- The principles of Buddhism as I understand them so far (after a whole eight hours of learning, six hours of which were silent meditation) are about contributing the most possible to oneself, one's community and society, and I suppose the wider world as well. Although the group leader deliberately avoided labelling principles or actions as good' or 'bad', in lay terms it's about being a 'good' person both in isolation and in interactions with others. The group leader described being able to do anything that you want to do - there are no specific rules - but understanding that your deeds have consequences and you must take responsibility for them. I have no problem with this either, I have long been reflecting on my personality and actions, committing to change for the better, and trying to fulfil my potential.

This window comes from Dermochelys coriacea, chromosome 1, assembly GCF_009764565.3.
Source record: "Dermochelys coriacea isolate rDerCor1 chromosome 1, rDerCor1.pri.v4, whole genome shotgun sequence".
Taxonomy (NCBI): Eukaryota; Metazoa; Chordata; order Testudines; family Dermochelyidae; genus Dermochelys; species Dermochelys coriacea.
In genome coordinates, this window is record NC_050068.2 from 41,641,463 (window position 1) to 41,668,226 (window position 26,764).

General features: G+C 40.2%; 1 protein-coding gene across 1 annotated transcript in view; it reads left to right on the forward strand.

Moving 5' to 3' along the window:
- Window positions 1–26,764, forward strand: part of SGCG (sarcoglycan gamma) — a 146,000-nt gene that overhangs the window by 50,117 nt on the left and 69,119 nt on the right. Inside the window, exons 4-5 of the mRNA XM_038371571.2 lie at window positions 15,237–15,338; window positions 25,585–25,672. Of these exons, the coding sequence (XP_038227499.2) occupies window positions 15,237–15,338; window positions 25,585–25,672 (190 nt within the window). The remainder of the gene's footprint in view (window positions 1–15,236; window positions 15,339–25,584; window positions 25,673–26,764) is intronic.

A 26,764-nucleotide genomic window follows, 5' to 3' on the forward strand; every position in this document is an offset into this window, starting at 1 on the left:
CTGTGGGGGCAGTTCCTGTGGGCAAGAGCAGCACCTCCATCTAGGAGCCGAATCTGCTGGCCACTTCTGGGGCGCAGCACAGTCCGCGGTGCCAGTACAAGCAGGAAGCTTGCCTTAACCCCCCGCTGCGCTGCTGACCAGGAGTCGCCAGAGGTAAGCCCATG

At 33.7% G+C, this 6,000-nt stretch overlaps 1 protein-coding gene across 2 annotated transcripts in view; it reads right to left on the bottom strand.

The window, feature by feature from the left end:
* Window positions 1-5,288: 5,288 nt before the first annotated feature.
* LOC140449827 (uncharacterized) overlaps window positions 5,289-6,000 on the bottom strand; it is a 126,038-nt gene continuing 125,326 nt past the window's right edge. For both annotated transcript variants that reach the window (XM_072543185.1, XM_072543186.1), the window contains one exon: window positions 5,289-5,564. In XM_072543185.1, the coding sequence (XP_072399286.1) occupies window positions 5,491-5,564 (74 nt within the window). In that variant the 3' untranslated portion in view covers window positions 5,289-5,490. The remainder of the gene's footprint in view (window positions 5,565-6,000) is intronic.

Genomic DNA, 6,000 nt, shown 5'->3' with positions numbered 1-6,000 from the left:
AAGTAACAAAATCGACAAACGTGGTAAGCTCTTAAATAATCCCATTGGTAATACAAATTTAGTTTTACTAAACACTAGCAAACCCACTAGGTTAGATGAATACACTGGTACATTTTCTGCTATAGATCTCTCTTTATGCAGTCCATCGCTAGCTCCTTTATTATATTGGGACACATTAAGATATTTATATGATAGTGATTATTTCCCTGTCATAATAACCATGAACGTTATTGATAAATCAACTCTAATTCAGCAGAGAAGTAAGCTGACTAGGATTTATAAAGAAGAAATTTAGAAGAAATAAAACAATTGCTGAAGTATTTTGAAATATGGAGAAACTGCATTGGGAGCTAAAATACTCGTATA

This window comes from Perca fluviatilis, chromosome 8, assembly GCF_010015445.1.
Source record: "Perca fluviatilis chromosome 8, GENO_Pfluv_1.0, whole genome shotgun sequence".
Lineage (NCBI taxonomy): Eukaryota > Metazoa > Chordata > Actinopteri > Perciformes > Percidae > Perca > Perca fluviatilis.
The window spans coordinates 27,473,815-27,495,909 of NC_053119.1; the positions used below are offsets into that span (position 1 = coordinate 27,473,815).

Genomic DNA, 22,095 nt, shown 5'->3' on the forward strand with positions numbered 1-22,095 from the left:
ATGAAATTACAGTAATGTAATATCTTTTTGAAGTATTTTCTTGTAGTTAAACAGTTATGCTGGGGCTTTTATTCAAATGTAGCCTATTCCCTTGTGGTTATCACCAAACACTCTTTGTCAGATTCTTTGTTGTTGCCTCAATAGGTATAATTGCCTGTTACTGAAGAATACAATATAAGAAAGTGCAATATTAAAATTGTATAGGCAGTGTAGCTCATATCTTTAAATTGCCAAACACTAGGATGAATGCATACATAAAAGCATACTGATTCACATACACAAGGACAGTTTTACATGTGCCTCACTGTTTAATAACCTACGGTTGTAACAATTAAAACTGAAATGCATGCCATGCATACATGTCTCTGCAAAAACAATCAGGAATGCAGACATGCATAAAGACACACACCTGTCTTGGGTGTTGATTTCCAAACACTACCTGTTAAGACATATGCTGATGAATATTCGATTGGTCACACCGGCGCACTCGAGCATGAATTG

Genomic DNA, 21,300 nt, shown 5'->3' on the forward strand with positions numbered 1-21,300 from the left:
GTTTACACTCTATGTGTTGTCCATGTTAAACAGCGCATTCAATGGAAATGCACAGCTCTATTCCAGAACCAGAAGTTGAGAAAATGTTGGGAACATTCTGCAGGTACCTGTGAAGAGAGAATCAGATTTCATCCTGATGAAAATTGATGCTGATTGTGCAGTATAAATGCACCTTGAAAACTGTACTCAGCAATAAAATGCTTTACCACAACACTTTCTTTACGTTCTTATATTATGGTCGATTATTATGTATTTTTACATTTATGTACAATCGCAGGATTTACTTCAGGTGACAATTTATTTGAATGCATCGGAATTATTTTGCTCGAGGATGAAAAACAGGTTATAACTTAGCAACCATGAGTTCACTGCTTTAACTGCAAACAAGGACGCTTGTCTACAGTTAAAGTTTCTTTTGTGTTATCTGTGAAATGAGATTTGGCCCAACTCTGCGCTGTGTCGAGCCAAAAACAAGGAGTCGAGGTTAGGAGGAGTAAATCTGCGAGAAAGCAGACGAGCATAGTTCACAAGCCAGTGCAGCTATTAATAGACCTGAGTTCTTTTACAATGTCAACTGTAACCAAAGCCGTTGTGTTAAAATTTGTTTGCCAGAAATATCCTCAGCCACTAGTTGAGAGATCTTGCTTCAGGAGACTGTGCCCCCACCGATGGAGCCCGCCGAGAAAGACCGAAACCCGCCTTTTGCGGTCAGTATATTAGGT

What I've been trying to elicit, therefore, is what the role of Buddhism is exactly. I'm happy not to believe in God, prepared to believe that Buddha was a good sort with some useful ideas, and that not hurting yourself or others is a sensible course in life. Anyone can do meditation, and behave in the best way they can, and try to be a vegan, and live the best life possible for themselves and others without being a Buddhist. Why do we need Buddhism?
I think the answer is the same for Buddhism as I have decided it is for other religions - probably all religions, although I only have personal experience of a couple. Here's the answer in brief: it's much harder to be a good person on your own. If you can adopt a set of pre-prepared guidelines alongside others who are happy with the same guidelines, you get loads of help from a ready-made extended family when life is difficult, which it often is. You get some answers to difficult questions (why is there cruelty in the world? what is consciousness? what happens after we die?) and if it's a religion that's worth anything there will be someone prepared to look after you when you are ill, disabled or old if you don't happen to have taken precautions by having children and bringing them up properly.